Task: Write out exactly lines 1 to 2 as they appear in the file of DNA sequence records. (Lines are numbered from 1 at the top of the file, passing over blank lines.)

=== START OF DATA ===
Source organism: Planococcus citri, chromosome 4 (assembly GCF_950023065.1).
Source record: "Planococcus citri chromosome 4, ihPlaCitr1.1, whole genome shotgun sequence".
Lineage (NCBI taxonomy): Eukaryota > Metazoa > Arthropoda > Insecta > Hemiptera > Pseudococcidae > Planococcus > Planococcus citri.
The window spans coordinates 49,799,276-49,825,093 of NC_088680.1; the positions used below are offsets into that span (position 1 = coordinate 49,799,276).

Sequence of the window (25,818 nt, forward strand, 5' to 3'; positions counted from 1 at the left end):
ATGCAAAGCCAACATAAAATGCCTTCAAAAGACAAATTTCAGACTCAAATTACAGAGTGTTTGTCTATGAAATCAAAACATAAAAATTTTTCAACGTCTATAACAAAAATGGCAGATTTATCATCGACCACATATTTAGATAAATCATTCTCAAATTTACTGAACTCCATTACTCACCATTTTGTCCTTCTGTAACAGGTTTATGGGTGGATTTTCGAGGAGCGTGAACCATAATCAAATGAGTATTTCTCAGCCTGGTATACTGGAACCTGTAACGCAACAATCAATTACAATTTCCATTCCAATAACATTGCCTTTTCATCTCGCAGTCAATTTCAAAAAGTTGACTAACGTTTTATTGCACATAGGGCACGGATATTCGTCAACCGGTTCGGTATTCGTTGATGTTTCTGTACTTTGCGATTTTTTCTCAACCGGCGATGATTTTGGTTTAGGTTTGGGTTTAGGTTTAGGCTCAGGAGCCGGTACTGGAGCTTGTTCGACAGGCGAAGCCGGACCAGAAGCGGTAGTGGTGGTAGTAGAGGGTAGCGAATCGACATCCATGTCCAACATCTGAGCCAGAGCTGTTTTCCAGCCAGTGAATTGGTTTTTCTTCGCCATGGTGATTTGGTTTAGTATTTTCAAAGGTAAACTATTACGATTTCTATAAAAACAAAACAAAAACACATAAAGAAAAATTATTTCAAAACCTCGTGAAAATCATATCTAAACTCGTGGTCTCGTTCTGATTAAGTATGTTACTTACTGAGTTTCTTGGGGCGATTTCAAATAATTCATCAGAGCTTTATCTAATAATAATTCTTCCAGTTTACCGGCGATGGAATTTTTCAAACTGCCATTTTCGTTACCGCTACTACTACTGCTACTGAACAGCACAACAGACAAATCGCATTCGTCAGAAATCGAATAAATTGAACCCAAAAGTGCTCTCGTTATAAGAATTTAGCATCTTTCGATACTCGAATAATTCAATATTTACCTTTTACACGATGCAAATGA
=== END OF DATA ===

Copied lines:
Source organism: Planococcus citri, chromosome 4 (assembly GCF_950023065.1).
Source record: "Planococcus citri chromosome 4, ihPlaCitr1.1, whole genome shotgun sequence".